Tanya Blake, head of Savills Home Counties Lettings, comments: “Around the Home Counties, the asking rent for an average four-bedroom family home can range upwards of £38,000 per annum but the deposit required to purchase a house of a similar size would be much higher. The continued constraints surrounding the mortgage market have led to many affluent individuals choosing to rent as a lifestyle choice and the figures from our research department do indicate that over a 10-year period, the number of people entering the private rented sector has almost doubled. This demand has created an opportunity for investors, particularly those with cash, to earn a reasonable return on their investment as well as any long-term capital appreciation.
“Additionally, we may start to see an increase in the number of investors looking to the Home Counties market as many will feel squeezed out of the central London market because of the recent increases in stamp duty for property priced at over £2 million.”
In locations where affordability is most stretched landlords will face a trade-off between pushing for higher rents, thereby risking arrears and voids, or opting for a lower rental growth but a more secure income, and renters will face the possibility of long periods in shared accommodation to make renting an affordable necessity.
Individual investors have clearly begun to re-enter the market, but any increase in traditional buy-to-let stock since the credit crunch has largely been funded by cash investors — a source of new supply that clearly cannot keep pace with demand. Large scale investor activity is long-awaited.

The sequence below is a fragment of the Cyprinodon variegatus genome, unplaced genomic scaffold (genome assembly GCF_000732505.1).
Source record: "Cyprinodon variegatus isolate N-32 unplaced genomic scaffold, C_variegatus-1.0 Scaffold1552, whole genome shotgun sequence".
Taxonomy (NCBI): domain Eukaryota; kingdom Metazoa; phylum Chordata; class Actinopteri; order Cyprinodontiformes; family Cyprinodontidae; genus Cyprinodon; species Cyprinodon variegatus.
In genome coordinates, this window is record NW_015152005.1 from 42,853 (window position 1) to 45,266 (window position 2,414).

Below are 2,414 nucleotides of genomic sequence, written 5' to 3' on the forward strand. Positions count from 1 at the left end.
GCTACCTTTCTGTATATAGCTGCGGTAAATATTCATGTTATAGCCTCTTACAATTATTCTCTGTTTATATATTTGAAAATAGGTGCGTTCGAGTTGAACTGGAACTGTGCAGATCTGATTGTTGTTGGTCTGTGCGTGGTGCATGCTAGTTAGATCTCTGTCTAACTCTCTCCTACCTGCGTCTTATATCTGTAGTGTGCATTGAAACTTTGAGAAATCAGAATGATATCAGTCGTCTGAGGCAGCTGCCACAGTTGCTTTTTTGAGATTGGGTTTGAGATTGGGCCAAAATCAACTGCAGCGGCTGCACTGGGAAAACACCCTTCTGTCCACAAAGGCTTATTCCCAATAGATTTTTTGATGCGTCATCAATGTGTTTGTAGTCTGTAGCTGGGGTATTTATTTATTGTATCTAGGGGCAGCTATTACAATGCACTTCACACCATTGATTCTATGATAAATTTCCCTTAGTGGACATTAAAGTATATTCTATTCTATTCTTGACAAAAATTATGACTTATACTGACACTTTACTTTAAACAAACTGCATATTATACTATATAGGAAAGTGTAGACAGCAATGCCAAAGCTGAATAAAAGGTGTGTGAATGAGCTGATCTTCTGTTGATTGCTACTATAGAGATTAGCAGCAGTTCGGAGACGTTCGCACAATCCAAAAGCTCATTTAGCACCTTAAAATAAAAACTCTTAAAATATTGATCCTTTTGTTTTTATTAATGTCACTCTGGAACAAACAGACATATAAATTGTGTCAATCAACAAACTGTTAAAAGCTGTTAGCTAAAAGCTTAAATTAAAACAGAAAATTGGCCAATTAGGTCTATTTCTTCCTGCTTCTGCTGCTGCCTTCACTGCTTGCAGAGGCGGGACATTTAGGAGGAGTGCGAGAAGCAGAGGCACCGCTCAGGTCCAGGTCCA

“Low yields have been the biggest barrier to much-needed long-term investment, but as yields move out there are early signs of changing investor behaviour,” says Lucian Cook, director of Savills research. “The challenge for the industry will be to attract the £200 billion investment needed to supply forecast demand over the next five years.”
Lower prices and rising rents have pushed out income yields to a point that may just act as a trigger for such investment at scale. Such investors would be expected to achieve bulk discounts of up to 25per cent on vacant possession and there are signs that this may just trigger investment in the right opportunities in the right locations.
“Higher capital growth forecasts mean that London and the South-East are likely to be the focus for investors.”
Buying within a higher value, equity rich, owner occupier dominated location will almost inevitably suppress yields but boost capital growth and, ultimately, the liquidity of the asset.
Private investors with significant borrowing requirements will need to look for high yielding yet high demand locations to service their debt, which could lead to a focus on lower value markets. Higher capital growth forecasts mean that London and the South-East are likely to be the focus for investors.
Rapidly rising demand will need rental stock to be delivered by the new build market, in volume and at a discount to provide the yields to attract vital corporate and institutional funds. Meeting need in volume will require the planning system to formally recognise the need for private rented accommodation to a greater or lesser extent interchangeable with affordable housing provision.
A shift to private renting may go against a nation’s emotional attachment to home ownership and long-established political aspirations of a nation of private sector home owners, but facilitating the supply of new stock into the sector is now critical, the report concludes.
Investors are urged to continue to re-examine the very real opportunities the sector offers and policy makers to ensure these opportunities are not closed down. Rental Britain is here to stay.